For those who don’t surf, surf polo might seem as absurd as football on skateboards. For those who are well-acquainted with foam-and-fiberglass planks, however, it becomes a strategic exercise in creative applications of surf knowledge. “The board is the great equalizer,” says Goto: The surfers have trouble catching and throwing the ball (particularly with only one hand) while the water polo players have a hard time maneuvering and balancing on the board.
“If you’re just a water polo player, you’re not going to do very well. It’s definitely a hybrid sport,” says Team Paumalu co-captain Aukai Ferguson. Raised on O‘ahu’s North Shore, Ferguson grew up surfing and picked up water polo in college. Then he founded the Paumalu Water Polo Club. With some of the North Shore’s most experienced surfers on its roster, Paumalu (the Hawaiian name for Sunset Beach) has won the OceanFest surf polo tournament three times. Ferguson believes that after water polo experience, surfing skills are critical. “You need to know how to turn those boards around and balance,” he says. “You have to be able to go from prone to sitting to standing and not lose control of the board.”
Anthony Vela, captain of the LA County Lifeguards—the only other team to have won the OceanFest tournament—considers paddling speed to be a principal advantage. “It helps if you can at least play good defense. Paddling speed cuts off the counterattacks,” he explains. Vela trains junior lifeguards and coaches water polo at Chadwick High School in Palos Verdes, while fellow team leader and former US national water polo team member Larry Felix coaches at North Hollywood’s Harvard Westlake (which has churned out a number of Olympic players). Throw in master paddleboarder Tim Gere, a past winner of paddleboarding’s two most demanding long-distance races, and you can see why the LA County Lifeguards are serious contenders.
Still, Paumalu is hard to top. From 1999 to 2001, Ferguson served as a development coach for the US Olympic-bound national team. His Paumalu teammates, Doug Cole, Craig Watson, Scott Harvey and CJ Smith, are USA Water Polo All-Americans. Team Paumalu was runner-up in the 2006 USA Water Polo Men’s National Championships. Both teams’ high caliber of talent feeds their rivalry. “We’re friends before and after. But it does get heated!” Ferguson chuckles, admitting that it’s helpful to play the tournament in Waikiki rather than in colder West Coast waters.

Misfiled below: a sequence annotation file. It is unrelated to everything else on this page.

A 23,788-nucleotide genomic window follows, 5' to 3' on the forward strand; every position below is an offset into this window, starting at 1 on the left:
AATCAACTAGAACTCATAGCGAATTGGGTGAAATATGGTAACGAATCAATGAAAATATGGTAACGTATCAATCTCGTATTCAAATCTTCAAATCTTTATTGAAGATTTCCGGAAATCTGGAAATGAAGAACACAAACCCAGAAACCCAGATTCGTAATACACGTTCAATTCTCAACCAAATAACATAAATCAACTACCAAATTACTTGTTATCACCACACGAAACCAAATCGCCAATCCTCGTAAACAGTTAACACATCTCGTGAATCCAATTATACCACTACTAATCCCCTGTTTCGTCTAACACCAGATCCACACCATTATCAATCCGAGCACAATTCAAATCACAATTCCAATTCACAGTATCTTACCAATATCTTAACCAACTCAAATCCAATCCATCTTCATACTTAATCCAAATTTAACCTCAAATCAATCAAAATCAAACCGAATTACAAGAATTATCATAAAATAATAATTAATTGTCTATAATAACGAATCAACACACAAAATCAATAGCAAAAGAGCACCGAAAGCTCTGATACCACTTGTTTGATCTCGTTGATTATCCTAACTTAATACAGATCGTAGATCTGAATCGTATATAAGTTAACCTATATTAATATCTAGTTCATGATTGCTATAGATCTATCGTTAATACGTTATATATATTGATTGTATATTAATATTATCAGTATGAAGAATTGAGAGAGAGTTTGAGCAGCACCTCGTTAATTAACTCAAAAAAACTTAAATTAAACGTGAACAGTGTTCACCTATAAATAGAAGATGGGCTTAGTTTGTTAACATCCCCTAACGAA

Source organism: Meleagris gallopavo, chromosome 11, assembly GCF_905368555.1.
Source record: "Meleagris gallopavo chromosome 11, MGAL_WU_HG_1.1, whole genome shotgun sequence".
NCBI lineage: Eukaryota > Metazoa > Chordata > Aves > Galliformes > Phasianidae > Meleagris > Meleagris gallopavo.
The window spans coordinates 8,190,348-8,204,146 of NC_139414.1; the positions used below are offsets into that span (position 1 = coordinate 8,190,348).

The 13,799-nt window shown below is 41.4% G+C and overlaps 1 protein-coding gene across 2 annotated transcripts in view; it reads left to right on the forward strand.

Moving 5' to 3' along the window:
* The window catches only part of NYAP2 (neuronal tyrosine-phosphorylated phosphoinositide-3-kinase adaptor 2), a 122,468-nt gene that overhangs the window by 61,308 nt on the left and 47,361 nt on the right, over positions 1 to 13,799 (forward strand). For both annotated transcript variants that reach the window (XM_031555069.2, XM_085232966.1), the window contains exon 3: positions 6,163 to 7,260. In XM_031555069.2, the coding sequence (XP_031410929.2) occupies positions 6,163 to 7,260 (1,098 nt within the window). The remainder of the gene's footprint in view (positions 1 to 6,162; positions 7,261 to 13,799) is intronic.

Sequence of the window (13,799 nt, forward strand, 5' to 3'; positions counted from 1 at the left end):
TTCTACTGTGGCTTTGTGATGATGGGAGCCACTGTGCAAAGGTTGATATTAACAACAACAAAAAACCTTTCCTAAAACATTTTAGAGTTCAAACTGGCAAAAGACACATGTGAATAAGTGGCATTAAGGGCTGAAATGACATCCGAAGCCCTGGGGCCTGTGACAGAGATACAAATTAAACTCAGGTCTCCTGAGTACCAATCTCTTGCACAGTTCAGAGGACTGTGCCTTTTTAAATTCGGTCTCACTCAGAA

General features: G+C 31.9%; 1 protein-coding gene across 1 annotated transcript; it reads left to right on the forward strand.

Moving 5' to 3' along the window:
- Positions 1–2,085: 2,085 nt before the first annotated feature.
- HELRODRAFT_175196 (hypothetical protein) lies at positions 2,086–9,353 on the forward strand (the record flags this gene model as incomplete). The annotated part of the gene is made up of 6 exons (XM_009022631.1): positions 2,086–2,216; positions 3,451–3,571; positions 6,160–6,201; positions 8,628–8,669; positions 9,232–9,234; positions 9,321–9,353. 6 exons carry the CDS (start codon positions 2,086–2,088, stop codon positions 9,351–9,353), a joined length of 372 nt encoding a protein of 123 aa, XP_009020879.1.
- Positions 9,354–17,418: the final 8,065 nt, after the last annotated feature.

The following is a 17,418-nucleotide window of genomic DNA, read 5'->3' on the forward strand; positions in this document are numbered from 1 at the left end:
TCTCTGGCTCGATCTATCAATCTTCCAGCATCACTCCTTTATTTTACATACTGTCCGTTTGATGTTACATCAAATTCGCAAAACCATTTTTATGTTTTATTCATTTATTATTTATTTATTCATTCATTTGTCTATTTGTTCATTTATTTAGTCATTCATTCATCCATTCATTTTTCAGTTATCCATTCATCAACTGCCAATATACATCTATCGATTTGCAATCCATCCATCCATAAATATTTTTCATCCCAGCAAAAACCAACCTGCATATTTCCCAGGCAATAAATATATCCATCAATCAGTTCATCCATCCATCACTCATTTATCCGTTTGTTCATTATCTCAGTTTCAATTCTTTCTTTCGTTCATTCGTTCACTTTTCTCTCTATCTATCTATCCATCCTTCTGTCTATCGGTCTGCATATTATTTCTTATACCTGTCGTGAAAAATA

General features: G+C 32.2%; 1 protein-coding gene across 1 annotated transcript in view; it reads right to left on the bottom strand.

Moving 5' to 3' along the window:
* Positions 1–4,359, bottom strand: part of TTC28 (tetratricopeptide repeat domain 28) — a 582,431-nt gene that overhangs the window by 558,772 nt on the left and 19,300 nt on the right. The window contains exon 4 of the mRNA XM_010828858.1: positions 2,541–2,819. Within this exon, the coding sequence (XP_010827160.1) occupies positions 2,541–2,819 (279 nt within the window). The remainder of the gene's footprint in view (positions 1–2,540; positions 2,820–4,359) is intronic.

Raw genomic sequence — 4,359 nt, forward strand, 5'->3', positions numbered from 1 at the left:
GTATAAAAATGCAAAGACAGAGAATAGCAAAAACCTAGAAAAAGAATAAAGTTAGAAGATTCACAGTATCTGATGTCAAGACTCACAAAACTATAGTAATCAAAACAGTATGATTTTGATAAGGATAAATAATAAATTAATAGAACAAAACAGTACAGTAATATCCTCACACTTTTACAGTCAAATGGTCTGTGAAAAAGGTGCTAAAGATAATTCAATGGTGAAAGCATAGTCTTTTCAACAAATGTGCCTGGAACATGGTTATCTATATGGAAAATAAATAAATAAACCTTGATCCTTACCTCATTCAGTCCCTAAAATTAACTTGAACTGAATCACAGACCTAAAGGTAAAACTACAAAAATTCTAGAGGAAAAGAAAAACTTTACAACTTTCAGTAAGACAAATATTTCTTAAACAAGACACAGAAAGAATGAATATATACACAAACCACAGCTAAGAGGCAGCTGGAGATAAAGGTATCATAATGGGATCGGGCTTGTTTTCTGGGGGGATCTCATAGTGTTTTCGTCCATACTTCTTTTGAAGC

“Everyone wants to take down the Californians,” laughs LA’s Vela, who says the California team is honored to be part of Duke’s birthday celebration. “We can’t really come out lazy because we’re going to be pounced on. We try to get early goals because it’s pretty hard to come back.”
And it’s not just all Paumalu and LA. Not to be overlooked, many of the other teams in the tournament include veteran lifeguards, national-level water polo players and Hawai‘i’s top watermen. Their collective water prowess, not to mention the comic wipeouts, make surf polo a wildly entertaining spectator sport. And since the sport is relatively nascent, who knows what new tactics they’ll try?
Leave it to the Keaulana brothers, the famed Makaha surfers who embody the spirit of Duke Kahanamoku, to come up with clever surf polo techniques. Former lifeguard captain Brian Keaulana describes a technique that unfolded during a game between the Honolulu lifeguards’ surf polo team and the University of Hawai‘i women’s water polo team:
“First I would paddle up to the goal net and go broadside. My brother [Rusty] would paddle up and T-bone me with his board. Now the board get all this stability, right? So I go, boom, boom, and lock ’em down, holding the boards like this,” he continues, demonstrating with his arms. “Then Rusty stands up, he runs with the ball and BA-BAH! No mercy!
“The whole time the women are going, ‘Come on, challenge us to a real game,’” he recalls with a grin. Water polo without boards? “We were like, ‘No way. You’ll drown us guys!’” HH
The fifth annual surf polo tournament will take place at the Diamond Head Basin, Waikiki Beach, as part of Duke’s OceanFest, which runs from Aug. 18 to 26.